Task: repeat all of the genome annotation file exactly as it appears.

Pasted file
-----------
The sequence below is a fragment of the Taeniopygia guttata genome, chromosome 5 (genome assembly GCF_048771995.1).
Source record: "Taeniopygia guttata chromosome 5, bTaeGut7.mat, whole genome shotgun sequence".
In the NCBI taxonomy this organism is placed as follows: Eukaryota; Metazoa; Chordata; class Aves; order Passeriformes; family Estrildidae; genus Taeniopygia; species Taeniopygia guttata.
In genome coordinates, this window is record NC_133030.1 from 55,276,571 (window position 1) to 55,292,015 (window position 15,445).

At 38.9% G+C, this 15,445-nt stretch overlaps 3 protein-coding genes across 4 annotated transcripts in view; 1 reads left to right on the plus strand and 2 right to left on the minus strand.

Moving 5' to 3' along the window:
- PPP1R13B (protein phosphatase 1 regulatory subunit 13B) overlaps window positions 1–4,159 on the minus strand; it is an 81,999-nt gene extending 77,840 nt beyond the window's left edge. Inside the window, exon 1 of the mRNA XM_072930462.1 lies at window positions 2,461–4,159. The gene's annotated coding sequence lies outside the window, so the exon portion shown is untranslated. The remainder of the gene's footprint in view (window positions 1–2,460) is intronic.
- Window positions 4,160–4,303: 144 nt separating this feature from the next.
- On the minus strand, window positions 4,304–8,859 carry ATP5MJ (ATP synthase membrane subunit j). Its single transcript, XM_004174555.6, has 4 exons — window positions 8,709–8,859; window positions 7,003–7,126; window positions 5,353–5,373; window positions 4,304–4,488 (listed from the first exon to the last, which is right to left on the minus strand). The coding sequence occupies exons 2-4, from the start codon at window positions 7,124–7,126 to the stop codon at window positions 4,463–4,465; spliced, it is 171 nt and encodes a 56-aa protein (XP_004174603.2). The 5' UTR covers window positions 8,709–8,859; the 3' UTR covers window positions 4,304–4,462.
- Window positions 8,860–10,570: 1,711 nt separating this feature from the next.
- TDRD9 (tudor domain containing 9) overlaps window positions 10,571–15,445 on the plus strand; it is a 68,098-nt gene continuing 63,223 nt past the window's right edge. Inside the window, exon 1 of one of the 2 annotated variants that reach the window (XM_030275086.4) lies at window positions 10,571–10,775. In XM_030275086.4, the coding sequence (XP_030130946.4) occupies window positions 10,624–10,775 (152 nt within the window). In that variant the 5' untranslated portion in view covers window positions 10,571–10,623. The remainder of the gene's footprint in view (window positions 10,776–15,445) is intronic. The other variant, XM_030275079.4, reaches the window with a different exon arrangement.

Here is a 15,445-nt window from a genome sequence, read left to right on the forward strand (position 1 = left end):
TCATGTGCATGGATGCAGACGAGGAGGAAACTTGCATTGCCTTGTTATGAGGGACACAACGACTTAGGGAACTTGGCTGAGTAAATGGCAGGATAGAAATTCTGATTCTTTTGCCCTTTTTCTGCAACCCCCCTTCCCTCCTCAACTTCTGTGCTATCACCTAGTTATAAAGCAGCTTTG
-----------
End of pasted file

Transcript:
The sequence below is a fragment of the Taeniopygia guttata genome, chromosome 5 (genome assembly GCF_048771995.1).
Source record: "Taeniopygia guttata chromosome 5, bTaeGut7.mat, whole genome shotgun sequence".
In the NCBI taxonomy this organism is placed as follows: Eukaryota; Metazoa; Chordata; class Aves; order Passeriformes; family Estrildidae; genus Taeniopygia; species Taeniopygia guttata.
In genome coordinates, this window is record NC_133030.1 from 55,276,571 (window position 1) to 55,292,015 (window position 15,445).

At 38.9% G+C, this 15,445-nt stretch overlaps 3 protein-coding genes across 4 annotated transcripts in view; 1 reads left to right on the plus strand and 2 right to left on the minus strand.

Moving 5' to 3' along the window:
- PPP1R13B (protein phosphatase 1 regulatory subunit 13B) overlaps window positions 1–4,159 on the minus strand; it is an 81,999-nt gene extending 77,840 nt beyond the window's left edge. Inside the window, exon 1 of the mRNA XM_072930462.1 lies at window positions 2,461–4,159. The gene's annotated coding sequence lies outside the window, so the exon portion shown is untranslated. The remainder of the gene's footprint in view (window positions 1–2,460) is intronic.
- Window positions 4,160–4,303: 144 nt separating this feature from the next.
- On the minus strand, window positions 4,304–8,859 carry ATP5MJ (ATP synthase membrane subunit j). Its single transcript, XM_004174555.6, has 4 exons — window positions 8,709–8,859; window positions 7,003–7,126; window positions 5,353–5,373; window positions 4,304–4,488 (listed from the first exon to the last, which is right to left on the minus strand). The coding sequence occupies exons 2-4, from the start codon at window positions 7,124–7,126 to the stop codon at window positions 4,463–4,465; spliced, it is 171 nt and encodes a 56-aa protein (XP_004174603.2). The 5' UTR covers window positions 8,709–8,859; the 3' UTR covers window positions 4,304–4,462.
- Window positions 8,860–10,570: 1,711 nt separating this feature from the next.
- TDRD9 (tudor domain containing 9) overlaps window positions 10,571–15,445 on the plus strand; it is a 68,098-nt gene continuing 63,223 nt past the window's right edge. Inside the window, exon 1 of one of the 2 annotated variants that reach the window (XM_030275086.4) lies at window positions 10,571–10,775. In XM_030275086.4, the coding sequence (XP_030130946.4) occupies window positions 10,624–10,775 (152 nt within the window). In that variant the 5' untranslated portion in view covers window positions 10,571–10,623. The remainder of the gene's footprint in view (window positions 10,776–15,445) is intronic. The other variant, XM_030275079.4, reaches the window with a different exon arrangement.

Here is a 15,445-nt window from a genome sequence, read left to right on the forward strand (position 1 = left end):
TCATGTGCATGGATGCAGACGAGGAGGAAACTTGCATTGCCTTGTTATGAGGGACACAACGACTTAGGGAACTTGGCTGAGTAAATGGCAGGATAGAAATTCTGATTCTTTTGCCCTTTTTCTGCAACCCCCCTTCCCTCCTCAACTTCTGTGCTATCACCTAGTTATAAAGCAGCTTTG